A blog about living in Aberdeen, New Jersey.

Sunday, November 20, 2011

History: Car vs Horse; Henry S Terhune Suspected of Hit n Run in Holmdel, 1907

The front page of the 2 May 1907 edition of The Matawan Journal contains this rendering of one incident that took place at the nexus of times as the newfangled car and the old reliable horse struggled to find their place on our local roads.

On April 16 one of the horses at H. R. Thomas' stock farm at Holmdel was so badly hurt that it was shot. The horse was ridden to the village by one of the boys on the farm and at the bridge at the foot of Ely's Hill he became frightened at an approaching automobile and backed right into the path of the car. The horse was knocked down and one wheel passed over his leg, breaking it. He regained his feet and after throwing his rider the horse ran home.

The auto was one formerly owned by Henry S. Terhune of this place, but which he sold several weeks ago to President Morris of the Jersey Central Traction Company. It was in charge of its latter's chauffeur, who was being instructed how to run it by Mr. Terhune's chauffeur, and was under control and going at a slow pace when the horse backed into it.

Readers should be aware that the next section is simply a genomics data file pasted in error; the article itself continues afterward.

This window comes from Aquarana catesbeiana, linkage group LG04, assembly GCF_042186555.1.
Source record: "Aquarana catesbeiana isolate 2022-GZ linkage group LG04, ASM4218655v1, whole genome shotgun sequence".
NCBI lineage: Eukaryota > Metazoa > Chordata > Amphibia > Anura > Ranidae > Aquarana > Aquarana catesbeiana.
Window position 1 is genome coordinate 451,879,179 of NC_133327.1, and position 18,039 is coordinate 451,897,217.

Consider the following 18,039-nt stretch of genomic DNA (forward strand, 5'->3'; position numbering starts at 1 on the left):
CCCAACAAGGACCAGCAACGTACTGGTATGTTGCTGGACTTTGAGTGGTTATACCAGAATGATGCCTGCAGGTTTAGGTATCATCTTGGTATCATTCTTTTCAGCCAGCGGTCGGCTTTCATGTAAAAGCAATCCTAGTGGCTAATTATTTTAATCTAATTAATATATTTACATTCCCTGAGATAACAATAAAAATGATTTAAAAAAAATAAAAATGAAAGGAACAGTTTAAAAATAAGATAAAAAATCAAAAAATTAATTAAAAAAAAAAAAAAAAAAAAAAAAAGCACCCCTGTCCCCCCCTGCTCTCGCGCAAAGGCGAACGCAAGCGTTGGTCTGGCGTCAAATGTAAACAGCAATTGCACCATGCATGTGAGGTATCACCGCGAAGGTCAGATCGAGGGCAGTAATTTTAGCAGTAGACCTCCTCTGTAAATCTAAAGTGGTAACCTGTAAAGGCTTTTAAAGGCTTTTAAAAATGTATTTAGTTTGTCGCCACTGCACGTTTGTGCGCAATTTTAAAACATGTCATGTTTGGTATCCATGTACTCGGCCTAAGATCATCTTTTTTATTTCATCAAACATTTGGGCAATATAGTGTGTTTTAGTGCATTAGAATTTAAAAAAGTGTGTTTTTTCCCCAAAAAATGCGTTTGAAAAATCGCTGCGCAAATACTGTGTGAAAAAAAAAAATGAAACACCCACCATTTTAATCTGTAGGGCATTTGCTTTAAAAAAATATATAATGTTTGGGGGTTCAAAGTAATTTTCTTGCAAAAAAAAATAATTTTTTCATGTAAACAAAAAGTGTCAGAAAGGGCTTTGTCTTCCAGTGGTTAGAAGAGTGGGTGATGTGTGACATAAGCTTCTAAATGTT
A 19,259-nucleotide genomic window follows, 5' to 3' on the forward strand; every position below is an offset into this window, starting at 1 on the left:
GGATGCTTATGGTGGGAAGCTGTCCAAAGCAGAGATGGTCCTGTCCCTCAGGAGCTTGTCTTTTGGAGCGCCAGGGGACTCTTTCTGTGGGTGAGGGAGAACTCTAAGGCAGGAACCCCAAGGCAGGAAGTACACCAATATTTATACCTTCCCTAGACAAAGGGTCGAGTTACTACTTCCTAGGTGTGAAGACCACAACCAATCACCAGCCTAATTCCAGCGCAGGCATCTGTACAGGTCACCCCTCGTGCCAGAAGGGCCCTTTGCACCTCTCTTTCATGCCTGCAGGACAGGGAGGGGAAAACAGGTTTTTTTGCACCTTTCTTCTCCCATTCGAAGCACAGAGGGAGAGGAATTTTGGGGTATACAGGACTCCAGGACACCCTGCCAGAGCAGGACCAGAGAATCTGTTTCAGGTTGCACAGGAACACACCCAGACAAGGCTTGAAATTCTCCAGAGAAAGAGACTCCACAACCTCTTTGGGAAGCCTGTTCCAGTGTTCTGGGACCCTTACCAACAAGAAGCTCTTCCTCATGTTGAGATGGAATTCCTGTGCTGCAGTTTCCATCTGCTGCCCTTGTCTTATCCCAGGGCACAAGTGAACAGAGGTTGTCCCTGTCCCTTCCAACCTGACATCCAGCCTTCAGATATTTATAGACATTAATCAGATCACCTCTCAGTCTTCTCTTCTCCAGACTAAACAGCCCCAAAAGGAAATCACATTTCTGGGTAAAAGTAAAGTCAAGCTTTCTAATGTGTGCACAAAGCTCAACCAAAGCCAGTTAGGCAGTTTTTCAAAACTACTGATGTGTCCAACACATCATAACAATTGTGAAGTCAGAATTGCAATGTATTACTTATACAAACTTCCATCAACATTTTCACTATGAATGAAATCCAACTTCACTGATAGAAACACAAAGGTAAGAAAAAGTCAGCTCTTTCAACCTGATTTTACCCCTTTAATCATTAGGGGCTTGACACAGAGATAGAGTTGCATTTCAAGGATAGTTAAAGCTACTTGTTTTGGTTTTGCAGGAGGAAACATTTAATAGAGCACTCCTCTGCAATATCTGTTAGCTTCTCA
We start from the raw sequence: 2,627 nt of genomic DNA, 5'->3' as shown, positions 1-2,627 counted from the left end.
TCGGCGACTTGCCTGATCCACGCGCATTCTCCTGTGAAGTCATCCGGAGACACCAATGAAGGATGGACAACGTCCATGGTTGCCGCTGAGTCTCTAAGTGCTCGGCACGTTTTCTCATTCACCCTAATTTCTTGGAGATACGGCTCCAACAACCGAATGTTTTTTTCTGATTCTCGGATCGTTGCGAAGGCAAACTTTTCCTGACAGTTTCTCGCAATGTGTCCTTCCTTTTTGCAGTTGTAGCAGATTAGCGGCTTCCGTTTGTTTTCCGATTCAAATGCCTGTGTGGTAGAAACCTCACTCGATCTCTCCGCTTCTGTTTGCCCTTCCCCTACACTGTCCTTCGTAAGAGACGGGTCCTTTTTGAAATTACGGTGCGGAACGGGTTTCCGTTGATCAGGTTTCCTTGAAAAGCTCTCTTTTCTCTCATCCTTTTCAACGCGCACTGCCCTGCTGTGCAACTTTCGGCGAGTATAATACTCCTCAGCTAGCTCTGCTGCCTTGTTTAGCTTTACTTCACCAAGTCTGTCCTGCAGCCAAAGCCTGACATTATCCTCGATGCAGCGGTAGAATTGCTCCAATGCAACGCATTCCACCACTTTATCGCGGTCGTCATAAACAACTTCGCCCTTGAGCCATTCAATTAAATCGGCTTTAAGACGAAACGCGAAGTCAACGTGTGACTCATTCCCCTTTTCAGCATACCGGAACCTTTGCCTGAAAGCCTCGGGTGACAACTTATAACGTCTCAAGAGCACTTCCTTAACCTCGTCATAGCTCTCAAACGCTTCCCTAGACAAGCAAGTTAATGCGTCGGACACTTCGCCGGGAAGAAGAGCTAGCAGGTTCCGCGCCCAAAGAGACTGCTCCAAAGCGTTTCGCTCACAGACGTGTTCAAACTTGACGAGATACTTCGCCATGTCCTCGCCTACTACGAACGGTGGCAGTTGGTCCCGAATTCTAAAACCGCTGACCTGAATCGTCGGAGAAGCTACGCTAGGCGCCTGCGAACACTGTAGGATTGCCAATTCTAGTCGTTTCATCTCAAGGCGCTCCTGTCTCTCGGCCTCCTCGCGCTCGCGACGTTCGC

George Tash, manager of the stock farm has written Vice-President Brown asking him to pay for the horse, but the latter denies any responsibility and has replied to Mr Tash that he will communicate with Mr Morris, who is on the Pacific Coast, regarding the matter. The chauffeur denies responsibility for the accident and before any damages are paid it is probable that the question of liability will have to be settled in a court of law.

The 24 Apr 1907 edition of The Red Bank Register tells of the same event but with different details. The horse was one used to train aspiring jockeys but on this date was being ridden into the village to pick up provisions. The article describes a hit and run committed by four persons in a vehicle owned by Henry Terhune of Matawan.

The number of the automobile was secured and it was found that the machine belonged to Henry Terhune of Matawan. Two men and two women were in the automobile when the accident occurred. They stopped the machine a few minutes to see if the boy was hurt and when they found that he was not they started off again at an increased speed up the road. George Tash, manager of the stock farm, has written a letter to Mr. Terhune asking him to pay for the horse.

Reference is made in both articles to Ely's Hill. The location is in Holmdel, based on a front page article in the 7 Jun 1911 edition of The Red Bank Register.

The most excitement that Holmdel has seen in a long time occurred on Saturday when one of the county steam rollers came within an ace of crashing through the bridge at the foot of Ely's hill.


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